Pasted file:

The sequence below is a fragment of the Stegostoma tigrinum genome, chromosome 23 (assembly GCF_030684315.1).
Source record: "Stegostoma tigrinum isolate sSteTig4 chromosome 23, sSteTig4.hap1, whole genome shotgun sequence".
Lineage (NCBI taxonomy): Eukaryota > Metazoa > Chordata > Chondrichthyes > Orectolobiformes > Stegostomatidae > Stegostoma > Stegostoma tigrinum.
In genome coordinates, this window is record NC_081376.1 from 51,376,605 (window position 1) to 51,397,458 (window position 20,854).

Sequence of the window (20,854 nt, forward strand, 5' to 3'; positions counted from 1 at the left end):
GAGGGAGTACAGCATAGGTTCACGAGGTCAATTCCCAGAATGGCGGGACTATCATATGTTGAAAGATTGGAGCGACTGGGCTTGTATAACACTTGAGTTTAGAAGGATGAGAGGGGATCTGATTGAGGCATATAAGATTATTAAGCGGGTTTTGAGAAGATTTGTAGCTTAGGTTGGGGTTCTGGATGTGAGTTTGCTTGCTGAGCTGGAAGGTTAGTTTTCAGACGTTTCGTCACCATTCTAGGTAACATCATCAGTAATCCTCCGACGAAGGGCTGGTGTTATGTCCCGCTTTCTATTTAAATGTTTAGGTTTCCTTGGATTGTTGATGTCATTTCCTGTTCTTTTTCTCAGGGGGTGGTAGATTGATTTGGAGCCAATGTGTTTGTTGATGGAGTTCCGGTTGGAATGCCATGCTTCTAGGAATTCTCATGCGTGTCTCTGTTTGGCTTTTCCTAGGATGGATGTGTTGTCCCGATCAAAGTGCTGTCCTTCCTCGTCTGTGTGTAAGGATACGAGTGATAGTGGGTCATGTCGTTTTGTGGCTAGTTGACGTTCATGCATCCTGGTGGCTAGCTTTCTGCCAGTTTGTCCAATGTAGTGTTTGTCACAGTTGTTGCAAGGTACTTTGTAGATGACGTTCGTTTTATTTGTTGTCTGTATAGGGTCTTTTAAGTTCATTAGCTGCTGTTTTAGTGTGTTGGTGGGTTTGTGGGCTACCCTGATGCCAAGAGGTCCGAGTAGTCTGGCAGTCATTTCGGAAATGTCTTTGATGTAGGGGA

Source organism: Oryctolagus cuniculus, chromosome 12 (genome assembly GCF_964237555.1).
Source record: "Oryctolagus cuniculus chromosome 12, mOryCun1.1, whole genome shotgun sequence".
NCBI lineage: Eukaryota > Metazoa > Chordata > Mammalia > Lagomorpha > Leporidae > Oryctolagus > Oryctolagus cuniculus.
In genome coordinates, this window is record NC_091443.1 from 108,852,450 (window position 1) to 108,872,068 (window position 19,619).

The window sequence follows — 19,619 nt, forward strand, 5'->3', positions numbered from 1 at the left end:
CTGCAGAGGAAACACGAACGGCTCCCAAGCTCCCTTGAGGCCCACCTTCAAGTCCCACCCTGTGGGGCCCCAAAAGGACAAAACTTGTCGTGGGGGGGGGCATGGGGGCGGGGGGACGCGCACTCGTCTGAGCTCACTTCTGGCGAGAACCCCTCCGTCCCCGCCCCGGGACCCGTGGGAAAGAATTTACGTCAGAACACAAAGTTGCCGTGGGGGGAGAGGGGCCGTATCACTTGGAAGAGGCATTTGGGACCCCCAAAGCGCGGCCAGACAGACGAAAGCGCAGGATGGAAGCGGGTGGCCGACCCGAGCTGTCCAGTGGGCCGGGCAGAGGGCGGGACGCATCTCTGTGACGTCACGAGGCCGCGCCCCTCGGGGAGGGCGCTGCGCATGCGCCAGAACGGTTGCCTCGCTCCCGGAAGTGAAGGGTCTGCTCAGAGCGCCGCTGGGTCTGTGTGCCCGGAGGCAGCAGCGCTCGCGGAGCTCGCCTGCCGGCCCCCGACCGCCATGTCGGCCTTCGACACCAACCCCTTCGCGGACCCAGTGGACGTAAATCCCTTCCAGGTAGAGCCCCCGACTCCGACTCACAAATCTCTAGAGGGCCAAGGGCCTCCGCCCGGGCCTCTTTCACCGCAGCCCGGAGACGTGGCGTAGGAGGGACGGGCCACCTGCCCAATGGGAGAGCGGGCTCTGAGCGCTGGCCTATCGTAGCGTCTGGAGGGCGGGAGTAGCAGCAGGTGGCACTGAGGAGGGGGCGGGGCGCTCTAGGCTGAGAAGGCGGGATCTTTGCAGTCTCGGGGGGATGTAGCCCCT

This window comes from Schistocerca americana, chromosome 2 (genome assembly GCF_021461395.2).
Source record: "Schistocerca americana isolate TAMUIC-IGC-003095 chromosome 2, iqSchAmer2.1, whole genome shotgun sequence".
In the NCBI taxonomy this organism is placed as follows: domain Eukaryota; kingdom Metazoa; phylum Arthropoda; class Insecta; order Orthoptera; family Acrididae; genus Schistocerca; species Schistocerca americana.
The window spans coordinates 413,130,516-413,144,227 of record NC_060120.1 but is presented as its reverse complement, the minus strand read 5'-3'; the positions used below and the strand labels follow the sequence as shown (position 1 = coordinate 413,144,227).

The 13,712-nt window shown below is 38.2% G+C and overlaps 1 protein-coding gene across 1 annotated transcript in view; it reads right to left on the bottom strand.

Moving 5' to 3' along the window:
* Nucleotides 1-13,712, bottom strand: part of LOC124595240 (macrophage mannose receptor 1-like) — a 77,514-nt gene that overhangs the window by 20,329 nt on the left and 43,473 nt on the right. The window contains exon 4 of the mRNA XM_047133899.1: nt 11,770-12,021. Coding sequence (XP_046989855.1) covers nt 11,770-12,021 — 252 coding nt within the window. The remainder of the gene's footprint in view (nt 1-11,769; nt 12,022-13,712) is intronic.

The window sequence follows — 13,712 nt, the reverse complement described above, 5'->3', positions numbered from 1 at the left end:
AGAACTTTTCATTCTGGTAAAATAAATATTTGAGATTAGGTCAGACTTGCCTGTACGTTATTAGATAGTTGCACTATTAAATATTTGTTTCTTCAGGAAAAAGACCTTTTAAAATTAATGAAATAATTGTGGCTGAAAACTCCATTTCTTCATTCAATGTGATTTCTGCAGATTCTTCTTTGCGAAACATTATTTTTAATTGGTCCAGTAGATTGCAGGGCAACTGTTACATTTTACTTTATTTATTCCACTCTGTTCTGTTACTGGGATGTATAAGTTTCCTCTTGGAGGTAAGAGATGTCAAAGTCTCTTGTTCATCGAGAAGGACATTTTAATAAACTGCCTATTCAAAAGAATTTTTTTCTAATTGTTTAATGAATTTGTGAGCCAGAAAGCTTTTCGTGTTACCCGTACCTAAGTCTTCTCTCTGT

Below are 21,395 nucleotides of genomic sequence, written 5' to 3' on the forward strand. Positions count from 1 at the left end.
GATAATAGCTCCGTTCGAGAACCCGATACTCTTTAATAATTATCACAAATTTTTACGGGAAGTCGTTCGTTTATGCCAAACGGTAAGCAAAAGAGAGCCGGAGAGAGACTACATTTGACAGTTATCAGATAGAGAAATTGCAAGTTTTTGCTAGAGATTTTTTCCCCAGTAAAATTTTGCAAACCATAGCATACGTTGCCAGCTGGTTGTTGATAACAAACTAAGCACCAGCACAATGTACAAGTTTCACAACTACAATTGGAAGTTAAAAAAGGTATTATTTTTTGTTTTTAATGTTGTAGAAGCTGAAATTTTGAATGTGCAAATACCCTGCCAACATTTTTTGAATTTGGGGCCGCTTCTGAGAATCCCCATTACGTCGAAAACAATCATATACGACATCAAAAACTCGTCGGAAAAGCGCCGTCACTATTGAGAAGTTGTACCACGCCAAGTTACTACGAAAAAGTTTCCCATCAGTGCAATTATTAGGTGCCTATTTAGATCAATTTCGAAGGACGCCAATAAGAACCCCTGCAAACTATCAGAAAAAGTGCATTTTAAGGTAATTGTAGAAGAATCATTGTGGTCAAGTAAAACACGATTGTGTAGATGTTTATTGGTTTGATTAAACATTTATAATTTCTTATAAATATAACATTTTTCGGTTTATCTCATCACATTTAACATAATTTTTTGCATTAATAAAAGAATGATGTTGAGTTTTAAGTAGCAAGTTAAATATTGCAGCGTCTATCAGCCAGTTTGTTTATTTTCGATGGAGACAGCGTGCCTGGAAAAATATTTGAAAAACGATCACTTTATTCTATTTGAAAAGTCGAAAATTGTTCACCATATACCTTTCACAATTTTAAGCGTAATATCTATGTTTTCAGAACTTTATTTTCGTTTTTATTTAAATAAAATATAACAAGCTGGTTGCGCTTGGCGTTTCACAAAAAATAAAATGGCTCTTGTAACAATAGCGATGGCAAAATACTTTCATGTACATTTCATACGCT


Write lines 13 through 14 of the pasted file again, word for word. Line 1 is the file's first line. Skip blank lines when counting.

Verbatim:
This window comes from Schistocerca americana, chromosome 2 (genome assembly GCF_021461395.2).
Source record: "Schistocerca americana isolate TAMUIC-IGC-003095 chromosome 2, iqSchAmer2.1, whole genome shotgun sequence".